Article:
CHRISTMAS has always been a complicated affair for Megan Towns.
Growing up in a separated family, she had to wait until the age of nine before her first experience of spending Christmas with both birth parents.
"It was when I was nine that we started making everyone come to Christmas... there was no ifs, no buts - everyone had to make it," Ms Towns said.
While the family Christmas ideal might be a picture perfect family sitting down to share a meal, the modern reality is not so simple.
With roughly 20% of families on the Northern Rivers listed as single-parented in the 2011 Census, Christmas can be painful and confusing - or at the very least chaotic.
But for Ms Towns, Christmas is all about family seeing family - whatever the emotional and practical complications.
Now that she is also separated from the father of her two teenage sons, Brodie and Jayden, Christmas can include up to five separate family branches all coming together over 24 hours.
But the family somehow makes it work. "Over the years it's blending a lot better," Ms Towns said.
"If there is a bit of awkwardness or if someone's not talking to someone else, it all just fits in the one lounge room," she smiled.
"It's all about making sure the kids get to see both their parents."
Family law expert Heather McKinnon said the first holiday season after a separation or divorce was often difficult and families needed to plan ahead with the best interests of the children in mind.
"Parents often feel guilty that they can't lavish their children with expensive gifts because of post-separation financial pressures, but what we see from our clients is that children care much more about time with both their parents than money."
TIPS FOR A CONFLICT-FREE SEASON
Make sure your holiday plans are clear and agreed to by both parents - write them down if necessary.
Separate any feelings of guilt and loss from the child's need to see their other parent.
Seek counselling if you are feeling emotionally overwhelmed. Review any court orders to make sure your plans comply.
SIMPLE WAYS TO MINIMISE HOUSEHOLD WASTE
CHRISTMAS is a time for celebration, but it's also famous for excess.
We all know the frenzy of the festive season and the surplus consumption it brings.
Australians are predicted to spend more than $10 billion on food in December, yet 35% of what we send to landfill is food waste.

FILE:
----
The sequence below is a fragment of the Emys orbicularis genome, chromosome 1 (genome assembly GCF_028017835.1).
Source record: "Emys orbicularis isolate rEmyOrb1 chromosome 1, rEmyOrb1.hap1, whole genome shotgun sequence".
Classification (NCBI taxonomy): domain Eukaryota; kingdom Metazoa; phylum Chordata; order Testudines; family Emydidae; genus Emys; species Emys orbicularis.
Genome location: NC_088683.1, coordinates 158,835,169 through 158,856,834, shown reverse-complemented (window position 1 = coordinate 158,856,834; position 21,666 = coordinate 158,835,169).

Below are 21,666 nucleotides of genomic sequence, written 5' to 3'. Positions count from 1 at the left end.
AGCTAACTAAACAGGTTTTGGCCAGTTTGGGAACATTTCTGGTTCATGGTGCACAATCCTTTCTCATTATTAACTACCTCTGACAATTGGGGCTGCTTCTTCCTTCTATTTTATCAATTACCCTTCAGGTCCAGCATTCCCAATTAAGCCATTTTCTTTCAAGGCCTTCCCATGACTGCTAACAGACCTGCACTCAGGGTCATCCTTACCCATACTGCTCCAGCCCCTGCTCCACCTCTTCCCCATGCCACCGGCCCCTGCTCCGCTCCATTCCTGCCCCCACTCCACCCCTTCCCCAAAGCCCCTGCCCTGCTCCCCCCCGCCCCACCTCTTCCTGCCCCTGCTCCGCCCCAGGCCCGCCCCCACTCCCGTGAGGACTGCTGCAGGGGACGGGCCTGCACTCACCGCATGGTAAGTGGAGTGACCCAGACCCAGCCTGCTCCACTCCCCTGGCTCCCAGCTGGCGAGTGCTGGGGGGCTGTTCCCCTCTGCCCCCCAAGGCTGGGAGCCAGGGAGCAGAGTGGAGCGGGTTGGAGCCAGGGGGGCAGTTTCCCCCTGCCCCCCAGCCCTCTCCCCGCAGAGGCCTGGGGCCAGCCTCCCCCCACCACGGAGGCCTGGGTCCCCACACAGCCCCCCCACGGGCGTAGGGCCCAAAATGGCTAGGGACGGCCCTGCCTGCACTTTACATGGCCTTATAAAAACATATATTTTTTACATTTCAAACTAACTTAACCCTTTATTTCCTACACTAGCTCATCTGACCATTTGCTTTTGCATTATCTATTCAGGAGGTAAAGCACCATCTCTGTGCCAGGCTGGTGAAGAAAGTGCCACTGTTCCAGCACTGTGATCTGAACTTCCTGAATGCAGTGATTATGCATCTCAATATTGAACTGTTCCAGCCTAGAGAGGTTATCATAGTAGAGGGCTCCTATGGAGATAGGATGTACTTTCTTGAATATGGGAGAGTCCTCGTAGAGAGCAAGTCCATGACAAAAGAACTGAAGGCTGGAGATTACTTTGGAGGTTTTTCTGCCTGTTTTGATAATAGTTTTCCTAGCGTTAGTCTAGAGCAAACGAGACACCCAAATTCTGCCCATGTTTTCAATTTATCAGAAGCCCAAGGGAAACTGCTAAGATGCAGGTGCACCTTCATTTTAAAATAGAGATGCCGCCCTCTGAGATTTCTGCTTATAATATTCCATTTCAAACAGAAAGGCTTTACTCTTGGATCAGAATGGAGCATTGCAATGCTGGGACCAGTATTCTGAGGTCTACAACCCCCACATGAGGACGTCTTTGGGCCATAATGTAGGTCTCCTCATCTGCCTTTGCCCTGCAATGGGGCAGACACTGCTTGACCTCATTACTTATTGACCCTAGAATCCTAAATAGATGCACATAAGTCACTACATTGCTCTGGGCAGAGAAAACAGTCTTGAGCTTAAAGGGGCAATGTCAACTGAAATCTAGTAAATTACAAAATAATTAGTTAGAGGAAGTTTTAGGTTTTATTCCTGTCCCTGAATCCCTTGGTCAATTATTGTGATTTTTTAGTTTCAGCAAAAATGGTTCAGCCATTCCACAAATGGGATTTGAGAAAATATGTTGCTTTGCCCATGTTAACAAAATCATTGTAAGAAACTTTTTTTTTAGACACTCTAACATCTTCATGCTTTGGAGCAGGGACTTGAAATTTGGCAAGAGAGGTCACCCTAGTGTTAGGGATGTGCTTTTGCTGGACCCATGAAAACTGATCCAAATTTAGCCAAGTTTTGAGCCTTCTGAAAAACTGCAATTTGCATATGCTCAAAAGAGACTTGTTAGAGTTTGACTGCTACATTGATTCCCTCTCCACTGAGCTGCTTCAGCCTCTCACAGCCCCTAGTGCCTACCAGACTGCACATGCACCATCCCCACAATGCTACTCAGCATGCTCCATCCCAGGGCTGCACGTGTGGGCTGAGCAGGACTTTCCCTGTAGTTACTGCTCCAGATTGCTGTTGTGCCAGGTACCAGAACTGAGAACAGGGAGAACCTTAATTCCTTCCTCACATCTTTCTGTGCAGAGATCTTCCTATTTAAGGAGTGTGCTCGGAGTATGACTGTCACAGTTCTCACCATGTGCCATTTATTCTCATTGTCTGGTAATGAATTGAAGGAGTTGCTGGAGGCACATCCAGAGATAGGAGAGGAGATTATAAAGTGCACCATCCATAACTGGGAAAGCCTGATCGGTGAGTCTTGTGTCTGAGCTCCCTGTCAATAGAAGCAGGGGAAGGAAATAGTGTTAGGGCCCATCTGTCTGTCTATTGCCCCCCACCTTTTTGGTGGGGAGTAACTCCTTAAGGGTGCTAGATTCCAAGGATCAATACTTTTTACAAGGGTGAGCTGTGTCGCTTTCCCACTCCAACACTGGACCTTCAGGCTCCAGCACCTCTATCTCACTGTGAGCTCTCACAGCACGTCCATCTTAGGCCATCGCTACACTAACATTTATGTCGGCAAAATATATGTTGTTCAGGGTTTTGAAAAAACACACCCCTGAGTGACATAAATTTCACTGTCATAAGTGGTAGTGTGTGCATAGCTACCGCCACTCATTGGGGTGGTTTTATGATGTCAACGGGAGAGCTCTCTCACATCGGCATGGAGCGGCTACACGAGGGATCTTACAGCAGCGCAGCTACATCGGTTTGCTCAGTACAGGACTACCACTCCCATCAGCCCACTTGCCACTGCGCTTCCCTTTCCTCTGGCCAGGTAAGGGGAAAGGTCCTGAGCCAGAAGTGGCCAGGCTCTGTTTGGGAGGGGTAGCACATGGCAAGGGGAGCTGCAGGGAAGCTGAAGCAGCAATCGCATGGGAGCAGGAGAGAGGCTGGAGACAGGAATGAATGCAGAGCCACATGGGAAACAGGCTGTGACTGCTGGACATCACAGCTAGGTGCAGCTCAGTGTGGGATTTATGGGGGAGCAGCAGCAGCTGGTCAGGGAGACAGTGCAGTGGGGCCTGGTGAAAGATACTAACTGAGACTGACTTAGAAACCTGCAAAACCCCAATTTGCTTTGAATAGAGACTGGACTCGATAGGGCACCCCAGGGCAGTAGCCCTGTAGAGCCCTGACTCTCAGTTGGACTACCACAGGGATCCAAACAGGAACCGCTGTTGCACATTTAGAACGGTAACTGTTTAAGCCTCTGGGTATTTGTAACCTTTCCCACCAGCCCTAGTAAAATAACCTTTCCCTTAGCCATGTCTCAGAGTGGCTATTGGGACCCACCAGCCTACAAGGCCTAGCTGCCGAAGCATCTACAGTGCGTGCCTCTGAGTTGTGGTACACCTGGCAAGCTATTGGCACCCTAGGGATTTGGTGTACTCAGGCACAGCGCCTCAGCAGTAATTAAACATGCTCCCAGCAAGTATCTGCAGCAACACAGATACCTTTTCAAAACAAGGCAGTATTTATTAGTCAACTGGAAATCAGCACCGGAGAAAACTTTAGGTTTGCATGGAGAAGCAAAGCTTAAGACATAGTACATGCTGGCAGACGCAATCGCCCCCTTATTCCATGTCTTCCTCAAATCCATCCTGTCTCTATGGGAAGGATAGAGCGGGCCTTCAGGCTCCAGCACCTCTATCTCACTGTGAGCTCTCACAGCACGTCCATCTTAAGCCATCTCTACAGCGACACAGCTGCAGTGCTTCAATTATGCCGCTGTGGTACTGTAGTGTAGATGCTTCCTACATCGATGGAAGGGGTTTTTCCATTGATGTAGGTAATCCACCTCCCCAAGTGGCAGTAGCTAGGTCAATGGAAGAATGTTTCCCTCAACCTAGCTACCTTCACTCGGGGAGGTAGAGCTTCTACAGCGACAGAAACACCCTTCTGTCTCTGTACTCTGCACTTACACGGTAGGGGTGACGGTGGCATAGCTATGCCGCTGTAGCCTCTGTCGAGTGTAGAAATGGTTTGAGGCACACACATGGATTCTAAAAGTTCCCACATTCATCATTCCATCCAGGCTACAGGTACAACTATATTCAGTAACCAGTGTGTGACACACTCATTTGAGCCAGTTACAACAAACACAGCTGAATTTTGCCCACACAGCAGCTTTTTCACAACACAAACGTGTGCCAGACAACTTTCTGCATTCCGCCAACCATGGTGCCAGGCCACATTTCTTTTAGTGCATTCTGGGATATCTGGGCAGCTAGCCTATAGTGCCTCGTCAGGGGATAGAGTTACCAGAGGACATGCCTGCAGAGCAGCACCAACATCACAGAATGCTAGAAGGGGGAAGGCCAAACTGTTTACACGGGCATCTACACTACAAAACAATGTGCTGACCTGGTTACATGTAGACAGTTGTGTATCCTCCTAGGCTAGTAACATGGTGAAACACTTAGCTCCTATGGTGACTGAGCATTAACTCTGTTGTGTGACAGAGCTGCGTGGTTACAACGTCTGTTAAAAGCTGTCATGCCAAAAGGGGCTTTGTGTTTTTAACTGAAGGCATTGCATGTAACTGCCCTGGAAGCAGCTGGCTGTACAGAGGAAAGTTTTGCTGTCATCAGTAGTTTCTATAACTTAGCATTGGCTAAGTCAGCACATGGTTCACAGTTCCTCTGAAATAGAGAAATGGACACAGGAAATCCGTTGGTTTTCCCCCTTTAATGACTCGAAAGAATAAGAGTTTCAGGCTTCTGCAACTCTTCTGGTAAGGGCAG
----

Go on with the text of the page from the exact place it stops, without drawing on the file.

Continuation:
Recycling advocate Planet Ark's website report revealed that within Lismore City Council alone last December, searches for food scrap recycling advice soared by 686%.
To reduce waste this Christmas and think clearly about consumption, here are some festive tips:
- Buy good quality decorations that can be re-used - or make your own.
- Give low-impact gifts such as experiences or practical, durable items that meet a need.
- Use paper wrapping (rather than foil or plastic) then re-use or recycle it.
- Prevent food wastage - only open what you need, serve smaller portions, store and use left-overs.
- Compost or worm farm your unavoidable food scraps.
- Flatten aluminium cans, and boxes to save space in your recycling bin.
- Recycle old mobile phones, TVs, computers or printer cartridges.
- Give a recharger pack with any battery-operated gifts - it'll save money and reduce the gift's impact.
PLAN WHEN GIVING PETS AS GIFTS
CHRISTMAS is meant to be a very merry time of year for everyone, so don't let beloved pets slip your mind.
Richmond Valley Council's general manager John Walker said it was important that dog owners ensure pets are securely confined to their property or on a leash when in public as wandering animals maybe become lost, injured, or become the cause of another accident.
He said if not micro-chipped, a wandering dog may find itself spending Christmas at the pound.
"It's also the time of year for puppies and kittens to make perfect gifts for family and friends," he said.
"If you do wish to gift an animal, please think of the Casino Pound, where many dogs and cats, puppies, kittens and adults are waiting. "And of course, ensure that the recipient of the gift is ready to take on the responsibility of pet ownership.
"It's a sad reality that at this time of year, along with all animal welfare groups resources being stretched, too many animals are accommodated at the Casino Pound.
"If homes can't be found for these animals, council has no other option but to consider euthanasia for long-term stayers."
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